Thursday, February 18, 2010

Fear Factory - "Mechanize" CD

The heralded reunion of vocalist/conceptualist Burton C. Bell and guitarist Dino Cazares shows the band with a renewed sense of urgency and power, and sounds every bit as incendiary as their early industrial-metal works from the 90's. With producer and keyboardist Rhys Fulber (of Front Line Assembly) also returning, the title track is an extremely tight screamer that brilliantly showcases all of Fear Factory's trademarks -- Bell's gutteral-to-melodic singing voice, downtuned surgical-steel guitars, inhuman drumming (thanks to Dethklok/Strapping Young Lad drum-deity Gene Hoglan), and deeply cinematic electronic effects for mood. The tempo is unrelenting on "Industrial Discipline", which could be an out-take from the band's classic 1995 album "Demanufacture". It's a maelstrom of entangled metal wires and diodes punctuating the eerie yet hard-hitting instrumental "Metallic Division", too. And "Final Exit" is an epic 8-minute closer, with regal melodic breakdowns that give way to blindingly potent thrash around the edges. Killer stuff. My theory as to Fear Factory's staying power is that so many metal bands are afraid to stray too far from the genre, whereas these guys have taken bits of everything from indie noise/rock to electronica and techno, gene-spliced it to raging industrial death metal, and in effect, helped to create a new sound. It's nice to have them back. This is a grand return to form. (Candlelight Records USA)

Fear Factory site

Fear Factoryspace

Burton's Ascension Of The Watcherspace

Fear Factory - Fear Campaign
Video Codes at

Wednesday, February 17, 2010

Aldaaron - "Nous reviendrons Immortels" CD

With a shrieking madman in vocalist Ioldar (think Alan Dubin's strained wails from his days in grindcore progenitors O.L.D.), this French group's propulsive debut combines inspirations from black metal (the most evident) to heavy grind and classic metal, sometimes within individual tracks. "En route vers la bataille" ("On The Way Towards The Battle"), for example, brings almost 8 minutes of fluctuating tempos and styles, from an acoustic, medieval, even pagan vibe to heavy, blurry, and frenetic black metal with Cookie-Monster vocals. "Nirnaeth Arnoediad partie 1 & 2" bring forth interludes of mournful gothic strings to further evoke a mood of isolation and despair. "Royaume" has a cool mid-tempo thrash chug-a-lug that proves successful, as well. It's a good mix, full of clear instrumentation and wide high and low frequencies. Aldaaron have a diverse sound that opens them up to more than most of their peers, and I can see them diverging even more from their well-trodden path on future releases. As is, "Nous reviendrons Immortels" is a strong effort from a band who are well on their way to making a name for themselves. (Paragon Records)

Aldaaron site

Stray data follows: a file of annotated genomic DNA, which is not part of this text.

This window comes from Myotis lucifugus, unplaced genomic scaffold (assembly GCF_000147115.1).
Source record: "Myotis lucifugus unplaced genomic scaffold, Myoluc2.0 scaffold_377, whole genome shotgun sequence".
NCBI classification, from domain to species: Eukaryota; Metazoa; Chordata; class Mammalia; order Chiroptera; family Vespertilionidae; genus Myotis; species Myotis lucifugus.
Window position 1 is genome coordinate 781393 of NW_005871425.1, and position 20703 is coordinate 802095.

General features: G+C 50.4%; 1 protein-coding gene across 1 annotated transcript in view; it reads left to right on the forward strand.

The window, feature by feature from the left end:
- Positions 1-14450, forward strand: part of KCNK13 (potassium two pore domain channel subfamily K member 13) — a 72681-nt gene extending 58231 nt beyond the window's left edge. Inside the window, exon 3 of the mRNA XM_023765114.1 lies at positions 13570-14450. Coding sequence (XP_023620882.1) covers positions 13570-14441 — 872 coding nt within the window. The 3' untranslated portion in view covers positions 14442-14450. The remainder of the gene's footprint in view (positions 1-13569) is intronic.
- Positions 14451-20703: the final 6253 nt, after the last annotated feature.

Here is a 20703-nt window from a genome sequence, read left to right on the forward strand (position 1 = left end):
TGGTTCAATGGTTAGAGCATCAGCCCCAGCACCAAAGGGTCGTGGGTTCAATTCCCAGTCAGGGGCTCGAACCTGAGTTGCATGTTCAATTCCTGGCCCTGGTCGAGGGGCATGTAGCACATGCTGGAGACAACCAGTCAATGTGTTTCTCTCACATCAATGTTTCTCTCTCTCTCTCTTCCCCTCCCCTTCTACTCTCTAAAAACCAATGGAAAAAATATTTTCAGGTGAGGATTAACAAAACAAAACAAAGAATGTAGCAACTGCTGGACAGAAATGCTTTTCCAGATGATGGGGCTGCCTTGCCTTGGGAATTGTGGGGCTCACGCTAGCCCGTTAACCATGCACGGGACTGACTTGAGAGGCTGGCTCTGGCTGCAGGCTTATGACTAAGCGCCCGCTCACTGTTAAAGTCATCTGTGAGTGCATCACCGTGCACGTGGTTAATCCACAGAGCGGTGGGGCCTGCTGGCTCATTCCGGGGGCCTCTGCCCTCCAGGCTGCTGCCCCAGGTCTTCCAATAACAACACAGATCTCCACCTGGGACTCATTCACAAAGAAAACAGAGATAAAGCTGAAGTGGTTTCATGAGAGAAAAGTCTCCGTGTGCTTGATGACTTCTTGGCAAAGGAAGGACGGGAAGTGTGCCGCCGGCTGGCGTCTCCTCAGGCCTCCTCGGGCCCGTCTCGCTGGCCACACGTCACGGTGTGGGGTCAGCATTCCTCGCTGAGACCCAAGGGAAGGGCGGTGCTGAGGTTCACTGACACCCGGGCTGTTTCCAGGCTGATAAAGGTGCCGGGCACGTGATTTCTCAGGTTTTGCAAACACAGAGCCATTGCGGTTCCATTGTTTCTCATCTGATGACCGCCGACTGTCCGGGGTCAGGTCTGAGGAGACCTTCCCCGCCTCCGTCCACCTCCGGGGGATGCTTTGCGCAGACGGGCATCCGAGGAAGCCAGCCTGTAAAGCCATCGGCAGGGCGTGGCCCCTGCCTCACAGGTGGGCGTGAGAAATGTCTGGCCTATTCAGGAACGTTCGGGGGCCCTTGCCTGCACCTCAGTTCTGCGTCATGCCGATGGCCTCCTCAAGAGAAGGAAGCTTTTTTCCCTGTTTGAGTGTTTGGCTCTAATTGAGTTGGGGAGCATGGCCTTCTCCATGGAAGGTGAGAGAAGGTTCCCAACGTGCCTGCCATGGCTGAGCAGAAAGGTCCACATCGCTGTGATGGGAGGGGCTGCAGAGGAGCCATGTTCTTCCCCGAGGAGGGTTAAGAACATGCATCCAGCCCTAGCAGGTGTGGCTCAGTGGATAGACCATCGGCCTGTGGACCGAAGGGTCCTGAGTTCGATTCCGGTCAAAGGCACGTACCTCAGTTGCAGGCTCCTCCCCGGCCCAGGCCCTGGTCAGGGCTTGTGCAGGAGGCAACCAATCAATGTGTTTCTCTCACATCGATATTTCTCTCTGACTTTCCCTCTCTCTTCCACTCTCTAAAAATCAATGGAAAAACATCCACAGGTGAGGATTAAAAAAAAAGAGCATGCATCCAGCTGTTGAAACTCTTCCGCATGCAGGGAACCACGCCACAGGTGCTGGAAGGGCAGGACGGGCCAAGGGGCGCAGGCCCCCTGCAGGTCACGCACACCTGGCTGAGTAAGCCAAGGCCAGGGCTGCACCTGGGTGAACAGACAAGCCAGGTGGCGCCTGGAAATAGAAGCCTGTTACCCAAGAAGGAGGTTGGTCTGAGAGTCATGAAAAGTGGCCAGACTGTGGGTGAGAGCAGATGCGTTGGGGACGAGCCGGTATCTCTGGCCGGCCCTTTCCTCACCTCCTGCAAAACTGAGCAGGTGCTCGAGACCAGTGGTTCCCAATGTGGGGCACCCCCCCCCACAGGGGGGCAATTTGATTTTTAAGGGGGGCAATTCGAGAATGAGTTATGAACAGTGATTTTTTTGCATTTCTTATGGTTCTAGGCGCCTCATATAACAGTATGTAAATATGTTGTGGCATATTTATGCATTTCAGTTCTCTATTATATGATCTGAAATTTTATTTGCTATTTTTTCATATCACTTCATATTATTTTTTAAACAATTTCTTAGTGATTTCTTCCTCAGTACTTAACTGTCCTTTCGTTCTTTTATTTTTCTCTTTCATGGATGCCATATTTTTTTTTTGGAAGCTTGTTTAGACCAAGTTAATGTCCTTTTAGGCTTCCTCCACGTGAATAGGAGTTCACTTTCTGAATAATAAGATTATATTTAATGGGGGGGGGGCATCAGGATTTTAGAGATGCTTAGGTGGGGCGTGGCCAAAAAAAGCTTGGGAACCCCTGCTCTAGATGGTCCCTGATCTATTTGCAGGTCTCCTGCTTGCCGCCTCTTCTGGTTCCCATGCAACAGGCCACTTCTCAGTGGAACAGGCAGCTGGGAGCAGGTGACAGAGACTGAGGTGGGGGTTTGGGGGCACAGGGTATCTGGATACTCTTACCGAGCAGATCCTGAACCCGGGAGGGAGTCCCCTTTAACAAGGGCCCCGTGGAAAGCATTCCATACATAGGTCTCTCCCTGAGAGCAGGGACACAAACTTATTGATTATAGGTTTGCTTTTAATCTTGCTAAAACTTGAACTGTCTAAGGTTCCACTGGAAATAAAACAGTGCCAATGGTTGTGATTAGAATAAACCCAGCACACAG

March Of The Beer 2010

Ah, the time is at last here again for the month's beer tastings. Findings below. Be sure to support your local craft brewers (local is always fresher), and give a small brewer a try...relying solely on corporate beer is only allowing yourself to be boxed in and marketed to. Be individual, stand out, and drink indie beer!

To start with, I adore blueberries. Fresh, ripe, and real blueberries, that is. Nonetheless, this Nehi grape-colored debacle may say it contains "natural flavors and colors", but beer it is not. And I question the "blueberry" content as well. Maybe the 8% ABV is meant to obscure the fact that this one commits abominable and atrocious acts on the tastebuds? It tastes like an alcoholic grape soda, with no discernable hint of hops, just a weird, artificial fruity flavor that lingers like a Wild Irish Rose version of beer. Ugh. Avoid.

SCHLAFLY No.15 ALE (St. Louis, MO) - 4.5
This nice amber wheat ale brings a frothy appearance and a fragrant spice aroma - delectable! The first impression is a well-balanced maltiness, with a hint of citrusy spice. Compares (very) favorably to it's mainstream counterpart, Blue Moon, and in fact, a source close to me (who happens to enjoy Blue Moon) rated this one better. I do, too. A wonderful beer -- not flashy or showy, just eminently enjoyable and steady. Pick of the month.

A nice, sweet, and floral aroma immediately permeates the air around this one. Certainly a promising opening! Tastewise, it's a smooth and hoppy character with a well-balanced malty presence that counteracts the more acidic and bitter elements that other pale ales exhibit. A standout, and a fine example of the style. Highly enjoyable.

A nicely clouded golden ale, this seasonal macro features a balanced blend of Northwest hops and sweet malts. It's an appealing combination with hints of citrus and caramel notes, and not as bitter or biting as the name suggests. Hop Hound is easygoing, and not too complex, but more than drinkable. A nice starting point for the inexperienced beer drinker.